MGH physician C. Miller Fisher, MD, is renowned for his work on lacunar infarcts, carotid artery stenosis, atrial fibrillation, and transient ischemic attacks ("TIAs" or "little strokes") that often precede a permanent stroke.
Dr. Fisher started his career at the Montreal Neurological Institute. After taking up a position in 1954 at Harvard University and the Massachusetts General Hospital, he continued his research on the cerebrovascular system and was able to show that patients in danger of suffering strokes often first experienced short periods of reduced consciousness, due to partial blockage of arteries in the brain, known as transient ischemic attacks. Dr. Fisher proved, by a series of pathological studies, the relationship between stroke and the formation of blood clots in the heart in patients with atrial fibrillation. He also showed the relationship between stroke and carotid artery stenosis, which made preventive surgery possible and greatly reduced the incidence of subsequent strokes.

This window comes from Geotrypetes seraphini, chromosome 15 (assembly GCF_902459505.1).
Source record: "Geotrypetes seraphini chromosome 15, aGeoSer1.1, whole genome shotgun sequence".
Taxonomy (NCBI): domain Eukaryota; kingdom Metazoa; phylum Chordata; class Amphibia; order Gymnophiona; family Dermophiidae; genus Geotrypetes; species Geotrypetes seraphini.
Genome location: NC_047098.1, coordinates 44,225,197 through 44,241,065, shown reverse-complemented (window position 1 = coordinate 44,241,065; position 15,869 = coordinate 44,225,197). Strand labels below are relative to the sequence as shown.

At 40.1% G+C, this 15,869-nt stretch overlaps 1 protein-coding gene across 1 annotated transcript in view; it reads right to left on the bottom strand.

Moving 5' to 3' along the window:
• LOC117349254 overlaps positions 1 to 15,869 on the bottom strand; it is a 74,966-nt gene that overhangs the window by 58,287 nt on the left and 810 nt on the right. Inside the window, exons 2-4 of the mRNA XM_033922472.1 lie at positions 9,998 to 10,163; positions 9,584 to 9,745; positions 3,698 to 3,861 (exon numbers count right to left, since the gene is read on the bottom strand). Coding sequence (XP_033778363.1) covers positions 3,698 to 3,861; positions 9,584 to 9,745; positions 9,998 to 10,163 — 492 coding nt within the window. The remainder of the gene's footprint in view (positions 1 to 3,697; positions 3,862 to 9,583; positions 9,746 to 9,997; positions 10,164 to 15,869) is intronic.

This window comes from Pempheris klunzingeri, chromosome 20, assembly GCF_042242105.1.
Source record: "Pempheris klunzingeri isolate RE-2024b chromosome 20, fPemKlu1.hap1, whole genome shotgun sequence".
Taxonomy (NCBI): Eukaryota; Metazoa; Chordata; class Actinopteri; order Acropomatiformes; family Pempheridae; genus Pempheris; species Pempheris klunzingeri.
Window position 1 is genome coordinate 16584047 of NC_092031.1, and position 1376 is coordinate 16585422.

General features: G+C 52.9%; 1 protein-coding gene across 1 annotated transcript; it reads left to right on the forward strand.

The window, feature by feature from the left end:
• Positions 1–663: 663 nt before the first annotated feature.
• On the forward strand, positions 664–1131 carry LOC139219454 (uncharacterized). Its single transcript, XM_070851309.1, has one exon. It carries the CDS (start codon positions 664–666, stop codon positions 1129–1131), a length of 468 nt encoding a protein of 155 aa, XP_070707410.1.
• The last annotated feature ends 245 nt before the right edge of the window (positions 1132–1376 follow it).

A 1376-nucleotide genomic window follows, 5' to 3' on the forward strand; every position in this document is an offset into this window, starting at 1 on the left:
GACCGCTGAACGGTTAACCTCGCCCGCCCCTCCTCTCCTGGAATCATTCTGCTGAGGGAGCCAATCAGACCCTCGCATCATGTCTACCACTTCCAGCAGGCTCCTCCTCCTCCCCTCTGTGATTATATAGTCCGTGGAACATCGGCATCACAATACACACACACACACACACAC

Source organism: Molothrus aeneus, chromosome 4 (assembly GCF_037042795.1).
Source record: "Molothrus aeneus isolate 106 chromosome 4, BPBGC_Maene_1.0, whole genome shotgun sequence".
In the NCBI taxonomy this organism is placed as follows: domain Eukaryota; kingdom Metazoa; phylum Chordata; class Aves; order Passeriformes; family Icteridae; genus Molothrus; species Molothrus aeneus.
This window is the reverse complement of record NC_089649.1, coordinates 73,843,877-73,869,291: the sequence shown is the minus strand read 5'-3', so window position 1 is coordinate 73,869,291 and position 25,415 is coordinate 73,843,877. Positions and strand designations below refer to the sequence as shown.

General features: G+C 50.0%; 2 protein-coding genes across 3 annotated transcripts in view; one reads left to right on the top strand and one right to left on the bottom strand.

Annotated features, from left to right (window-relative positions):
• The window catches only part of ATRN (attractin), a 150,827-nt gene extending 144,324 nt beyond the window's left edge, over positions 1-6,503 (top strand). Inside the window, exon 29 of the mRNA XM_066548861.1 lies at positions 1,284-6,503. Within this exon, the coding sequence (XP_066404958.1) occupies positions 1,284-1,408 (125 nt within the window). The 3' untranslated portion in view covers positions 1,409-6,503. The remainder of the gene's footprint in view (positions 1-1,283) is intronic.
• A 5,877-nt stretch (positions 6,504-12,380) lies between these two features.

Many of Dr. Fisher's former students, who now run laboratories and clinical programs throughout the world benefited greatly from his original teaching principles. For more on Dr. Fisher, visit the Canadian Medical Hall of Fame web site, or view a historical video of his accomplishments.
Dr. Raymond Adams is the former head of our Neurology Department and one of the founders of modern neurology. He became the Chair of Neurology in 1951. Dr. Adams is renowned for his work on basilar strokes and hypoxic-ischemic encephalopathy after cardiac arrest.
(Above) Dr. Raymond Adams standing at a podium, in the midst of one of the many lectures he gave during his time at the Massachusetts General Hospital.
The Raymond Adams Fund for Clinical Research was established in late 2002 by a generous donation from an anonymous, retired neurologist who trained under Adams. The funding goal was ultimately met through the generosity of Adams' trainees, which include more than 200 Professors across the US and around the world.
Drs. Fisher and Adams worked closely with Dr E. P. Richardson, the Chief of Neuropathology at MGH.
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The MGH Neurology Department placed 3rd in
US News Neurology / NeuroSurgery rankings for 2010.
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This video simulation of an Emergency stroke evaluation
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